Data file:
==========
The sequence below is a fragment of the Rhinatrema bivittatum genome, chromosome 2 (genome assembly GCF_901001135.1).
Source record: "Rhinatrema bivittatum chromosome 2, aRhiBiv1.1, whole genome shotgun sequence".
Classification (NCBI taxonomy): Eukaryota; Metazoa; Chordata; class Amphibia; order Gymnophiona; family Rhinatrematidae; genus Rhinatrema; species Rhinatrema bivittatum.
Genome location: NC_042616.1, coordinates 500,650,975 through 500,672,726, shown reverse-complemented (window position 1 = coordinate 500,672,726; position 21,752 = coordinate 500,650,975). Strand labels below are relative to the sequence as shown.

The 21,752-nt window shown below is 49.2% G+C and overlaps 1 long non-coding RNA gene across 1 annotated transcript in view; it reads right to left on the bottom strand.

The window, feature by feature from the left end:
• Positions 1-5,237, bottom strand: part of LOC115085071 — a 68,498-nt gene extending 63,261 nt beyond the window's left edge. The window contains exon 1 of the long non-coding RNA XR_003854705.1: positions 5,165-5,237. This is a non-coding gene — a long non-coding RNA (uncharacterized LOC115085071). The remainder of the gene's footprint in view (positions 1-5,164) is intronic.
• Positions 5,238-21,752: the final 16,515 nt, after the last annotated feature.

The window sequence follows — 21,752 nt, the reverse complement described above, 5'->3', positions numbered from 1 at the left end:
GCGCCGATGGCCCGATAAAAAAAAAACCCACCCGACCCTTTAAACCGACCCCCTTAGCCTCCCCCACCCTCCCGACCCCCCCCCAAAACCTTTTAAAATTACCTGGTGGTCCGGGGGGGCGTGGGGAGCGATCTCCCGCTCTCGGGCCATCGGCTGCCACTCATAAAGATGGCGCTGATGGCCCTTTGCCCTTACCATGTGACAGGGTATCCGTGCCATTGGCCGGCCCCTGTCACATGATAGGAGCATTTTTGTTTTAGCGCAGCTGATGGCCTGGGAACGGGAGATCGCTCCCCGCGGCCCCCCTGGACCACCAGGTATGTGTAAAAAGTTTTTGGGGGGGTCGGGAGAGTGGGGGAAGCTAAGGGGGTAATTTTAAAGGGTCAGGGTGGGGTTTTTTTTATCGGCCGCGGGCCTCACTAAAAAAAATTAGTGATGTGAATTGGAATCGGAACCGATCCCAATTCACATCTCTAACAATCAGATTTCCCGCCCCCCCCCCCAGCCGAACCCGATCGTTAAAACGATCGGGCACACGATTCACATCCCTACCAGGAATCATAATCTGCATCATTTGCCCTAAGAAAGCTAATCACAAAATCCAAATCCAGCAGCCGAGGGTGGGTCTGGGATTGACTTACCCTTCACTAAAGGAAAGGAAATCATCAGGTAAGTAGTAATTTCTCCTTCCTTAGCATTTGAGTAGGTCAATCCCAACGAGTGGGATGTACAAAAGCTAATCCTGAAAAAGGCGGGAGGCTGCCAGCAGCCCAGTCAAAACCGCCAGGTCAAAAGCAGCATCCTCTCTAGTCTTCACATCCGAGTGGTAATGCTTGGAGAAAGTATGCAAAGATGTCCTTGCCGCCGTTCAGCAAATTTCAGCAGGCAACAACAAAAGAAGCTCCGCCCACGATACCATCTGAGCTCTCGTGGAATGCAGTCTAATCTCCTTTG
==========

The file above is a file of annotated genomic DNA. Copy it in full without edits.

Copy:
The sequence below is a fragment of the Rhinatrema bivittatum genome, chromosome 2 (genome assembly GCF_901001135.1).
Source record: "Rhinatrema bivittatum chromosome 2, aRhiBiv1.1, whole genome shotgun sequence".
Classification (NCBI taxonomy): Eukaryota; Metazoa; Chordata; class Amphibia; order Gymnophiona; family Rhinatrematidae; genus Rhinatrema; species Rhinatrema bivittatum.
Genome location: NC_042616.1, coordinates 500,650,975 through 500,672,726, shown reverse-complemented (window position 1 = coordinate 500,672,726; position 21,752 = coordinate 500,650,975). Strand labels below are relative to the sequence as shown.

The 21,752-nt window shown below is 49.2% G+C and overlaps 1 long non-coding RNA gene across 1 annotated transcript in view; it reads right to left on the bottom strand.

The window, feature by feature from the left end:
• Positions 1-5,237, bottom strand: part of LOC115085071 — a 68,498-nt gene extending 63,261 nt beyond the window's left edge. The window contains exon 1 of the long non-coding RNA XR_003854705.1: positions 5,165-5,237. This is a non-coding gene — a long non-coding RNA (uncharacterized LOC115085071). The remainder of the gene's footprint in view (positions 1-5,164) is intronic.
• Positions 5,238-21,752: the final 16,515 nt, after the last annotated feature.

The window sequence follows — 21,752 nt, the reverse complement described above, 5'->3', positions numbered from 1 at the left end:
GCGCCGATGGCCCGATAAAAAAAAAACCCACCCGACCCTTTAAACCGACCCCCTTAGCCTCCCCCACCCTCCCGACCCCCCCCCAAAACCTTTTAAAATTACCTGGTGGTCCGGGGGGGCGTGGGGAGCGATCTCCCGCTCTCGGGCCATCGGCTGCCACTCATAAAGATGGCGCTGATGGCCCTTTGCCCTTACCATGTGACAGGGTATCCGTGCCATTGGCCGGCCCCTGTCACATGATAGGAGCATTTTTGTTTTAGCGCAGCTGATGGCCTGGGAACGGGAGATCGCTCCCCGCGGCCCCCCTGGACCACCAGGTATGTGTAAAAAGTTTTTGGGGGGGTCGGGAGAGTGGGGGAAGCTAAGGGGGTAATTTTAAAGGGTCAGGGTGGGGTTTTTTTTATCGGCCGCGGGCCTCACTAAAAAAAATTAGTGATGTGAATTGGAATCGGAACCGATCCCAATTCACATCTCTAACAATCAGATTTCCCGCCCCCCCCCCCAGCCGAACCCGATCGTTAAAACGATCGGGCACACGATTCACATCCCTACCAGGAATCATAATCTGCATCATTTGCCCTAAGAAAGCTAATCACAAAATCCAAATCCAGCAGCCGAGGGTGGGTCTGGGATTGACTTACCCTTCACTAAAGGAAAGGAAATCATCAGGTAAGTAGTAATTTCTCCTTCCTTAGCATTTGAGTAGGTCAATCCCAACGAGTGGGATGTACAAAAGCTAATCCTGAAAAAGGCGGGAGGCTGCCAGCAGCCCAGTCAAAACCGCCAGGTCAAAAGCAGCATCCTCTCTAGTCTTCACATCCGAGTGGTAATGCTTGGAGAAAGTATGCAAAGATGTCCTTGCCGCCGTTCAGCAAATTTCAGCAGGCAACAACAAAAGAAGCTCCGCCCACGATACCATCTGAGCTCTCGTGGAATGCAGTCTAATCTCCTTTG